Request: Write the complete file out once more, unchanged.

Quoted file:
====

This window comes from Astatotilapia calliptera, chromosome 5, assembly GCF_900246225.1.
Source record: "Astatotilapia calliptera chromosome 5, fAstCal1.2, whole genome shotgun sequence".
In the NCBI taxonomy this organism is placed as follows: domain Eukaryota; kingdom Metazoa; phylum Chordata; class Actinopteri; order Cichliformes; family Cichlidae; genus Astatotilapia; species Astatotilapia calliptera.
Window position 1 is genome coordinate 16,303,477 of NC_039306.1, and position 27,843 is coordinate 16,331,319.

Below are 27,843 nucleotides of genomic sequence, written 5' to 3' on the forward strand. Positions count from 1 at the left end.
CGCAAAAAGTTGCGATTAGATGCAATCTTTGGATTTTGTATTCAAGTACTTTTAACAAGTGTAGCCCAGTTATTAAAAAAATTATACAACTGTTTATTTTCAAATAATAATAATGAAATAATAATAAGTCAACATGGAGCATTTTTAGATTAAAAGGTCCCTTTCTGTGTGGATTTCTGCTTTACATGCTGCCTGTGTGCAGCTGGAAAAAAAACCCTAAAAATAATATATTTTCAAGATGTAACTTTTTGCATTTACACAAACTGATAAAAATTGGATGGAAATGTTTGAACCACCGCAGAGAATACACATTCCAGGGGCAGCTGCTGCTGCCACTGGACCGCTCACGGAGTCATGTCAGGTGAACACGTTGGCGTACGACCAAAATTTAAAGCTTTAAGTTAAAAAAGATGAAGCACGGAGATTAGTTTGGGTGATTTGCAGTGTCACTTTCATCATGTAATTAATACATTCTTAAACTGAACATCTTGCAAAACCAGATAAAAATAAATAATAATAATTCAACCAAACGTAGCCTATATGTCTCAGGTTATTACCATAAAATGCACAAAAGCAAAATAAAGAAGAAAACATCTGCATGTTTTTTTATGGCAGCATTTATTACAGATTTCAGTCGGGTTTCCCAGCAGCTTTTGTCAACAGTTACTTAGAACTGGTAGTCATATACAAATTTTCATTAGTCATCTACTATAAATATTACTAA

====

This window comes from Astatotilapia calliptera, chromosome 5, assembly GCF_900246225.1.
Source record: "Astatotilapia calliptera chromosome 5, fAstCal1.2, whole genome shotgun sequence".
In the NCBI taxonomy this organism is placed as follows: domain Eukaryota; kingdom Metazoa; phylum Chordata; class Actinopteri; order Cichliformes; family Cichlidae; genus Astatotilapia; species Astatotilapia calliptera.
Window position 1 is genome coordinate 16,303,477 of NC_039306.1, and position 27,843 is coordinate 16,331,319.

Below are 27,843 nucleotides of genomic sequence, written 5' to 3' on the forward strand. Positions count from 1 at the left end.
CGCAAAAAGTTGCGATTAGATGCAATCTTTGGATTTTGTATTCAAGTACTTTTAACAAGTGTAGCCCAGTTATTAAAAAAATTATACAACTGTTTATTTTCAAATAATAATAATGAAATAATAATAAGTCAACATGGAGCATTTTTAGATTAAAAGGTCCCTTTCTGTGTGGATTTCTGCTTTACATGCTGCCTGTGTGCAGCTGGAAAAAAAACCCTAAAAATAATATATTTTCAAGATGTAACTTTTTGCATTTACACAAACTGATAAAAATTGGATGGAAATGTTTGAACCACCGCAGAGAATACACATTCCAGGGGCAGCTGCTGCTGCCACTGGACCGCTCACGGAGTCATGTCAGGTGAACACGTTGGCGTACGACCAAAATTTAAAGCTTTAAGTTAAAAAAGATGAAGCACGGAGATTAGTTTGGGTGATTTGCAGTGTCACTTTCATCATGTAATTAATACATTCTTAAACTGAACATCTTGCAAAACCAGATAAAAATAAATAATAATAATTCAACCAAACGTAGCCTATATGTCTCAGGTTATTACCATAAAATGCACAAAAGCAAAATAAAGAAGAAAACATCTGCATGTTTTTTTATGGCAGCATTTATTACAGATTTCAGTCGGGTTTCCCAGCAGCTTTTGTCAACAGTTACTTAGAACTGGTAGTCATATACAAATTTTCATTAGTCATCTACTATAAATATTACTAA